And maybe a bunch of naturalists? We were certainly enthralled!
That’s the hand of Nelle Jenkins, one of Dr. Kim Tolson’s biology graduate students, who is doing her thesis research on turtles in Bayou Desiard. This awesome critter wandered into one of her live traps. Note that she is firmly grasping the carapace right behind the turtle’s head. Does anyone doubt that those jaws could snap off a carelessly placed finger in a heartbeat?
Today was our Herpetofauna of Louisiana workshop with Dr. John Carr. We were graciously hosted on the ULM campus by the Museum of Natural History and its director, Dr. Kim Tolson, who opened the Museum for us so we could explore before the workshop proper began and again on our lunch break. What a fantastic resource for our community!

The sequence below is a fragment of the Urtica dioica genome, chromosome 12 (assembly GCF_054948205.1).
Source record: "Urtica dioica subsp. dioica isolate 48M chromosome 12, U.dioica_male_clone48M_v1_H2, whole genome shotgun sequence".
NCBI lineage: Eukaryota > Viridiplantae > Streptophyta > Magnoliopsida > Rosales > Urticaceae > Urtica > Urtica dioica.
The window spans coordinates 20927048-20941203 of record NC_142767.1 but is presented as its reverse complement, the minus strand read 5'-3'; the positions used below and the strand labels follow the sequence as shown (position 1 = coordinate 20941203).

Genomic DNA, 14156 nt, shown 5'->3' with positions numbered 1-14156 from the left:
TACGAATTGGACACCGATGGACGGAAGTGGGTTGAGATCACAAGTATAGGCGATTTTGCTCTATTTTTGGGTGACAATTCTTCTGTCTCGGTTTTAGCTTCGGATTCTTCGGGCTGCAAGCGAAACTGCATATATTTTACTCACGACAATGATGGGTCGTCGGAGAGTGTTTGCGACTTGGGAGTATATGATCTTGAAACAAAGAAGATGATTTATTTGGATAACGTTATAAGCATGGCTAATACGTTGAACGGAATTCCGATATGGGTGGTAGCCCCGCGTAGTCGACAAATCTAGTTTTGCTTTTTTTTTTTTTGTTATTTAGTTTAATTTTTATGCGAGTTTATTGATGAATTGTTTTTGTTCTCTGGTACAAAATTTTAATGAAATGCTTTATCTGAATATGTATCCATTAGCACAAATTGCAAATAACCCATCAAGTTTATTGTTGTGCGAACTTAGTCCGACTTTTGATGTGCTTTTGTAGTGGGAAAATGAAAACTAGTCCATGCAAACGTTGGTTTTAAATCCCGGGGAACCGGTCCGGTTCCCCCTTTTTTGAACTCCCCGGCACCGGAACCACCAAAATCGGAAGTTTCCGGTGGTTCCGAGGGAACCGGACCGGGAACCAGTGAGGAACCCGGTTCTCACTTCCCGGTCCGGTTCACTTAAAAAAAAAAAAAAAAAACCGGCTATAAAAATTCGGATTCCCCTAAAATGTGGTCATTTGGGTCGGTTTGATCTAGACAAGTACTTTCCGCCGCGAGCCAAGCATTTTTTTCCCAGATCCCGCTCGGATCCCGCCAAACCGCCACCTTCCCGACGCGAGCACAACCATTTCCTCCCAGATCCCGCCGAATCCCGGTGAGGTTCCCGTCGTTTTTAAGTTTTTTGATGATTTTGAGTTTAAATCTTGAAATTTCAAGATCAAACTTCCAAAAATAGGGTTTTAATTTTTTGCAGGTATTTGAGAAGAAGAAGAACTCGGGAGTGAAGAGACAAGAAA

So… after exploring the Museum, learning herp taxonomy, meeting this impressive snapper plus a bunch of other turtles on Bayou Desiard, and observing graduate students in action capturing, measuring, tagging and releasing turtles… we went out to Black Bayou Lake NWR for more field work.
To be honest, I lost track. But I’m certain that at least three cottonmouths were sighted, two broad-banded watersnakes, two broad-headed skinks and several little brown skinks, a southern leopard frog, probably a dozen cricket frogs and one green tree frog.
All in all, it was a most rewarding day. Thank you so much, Drs. Carr and Tolson and ULM Museum of Natural History.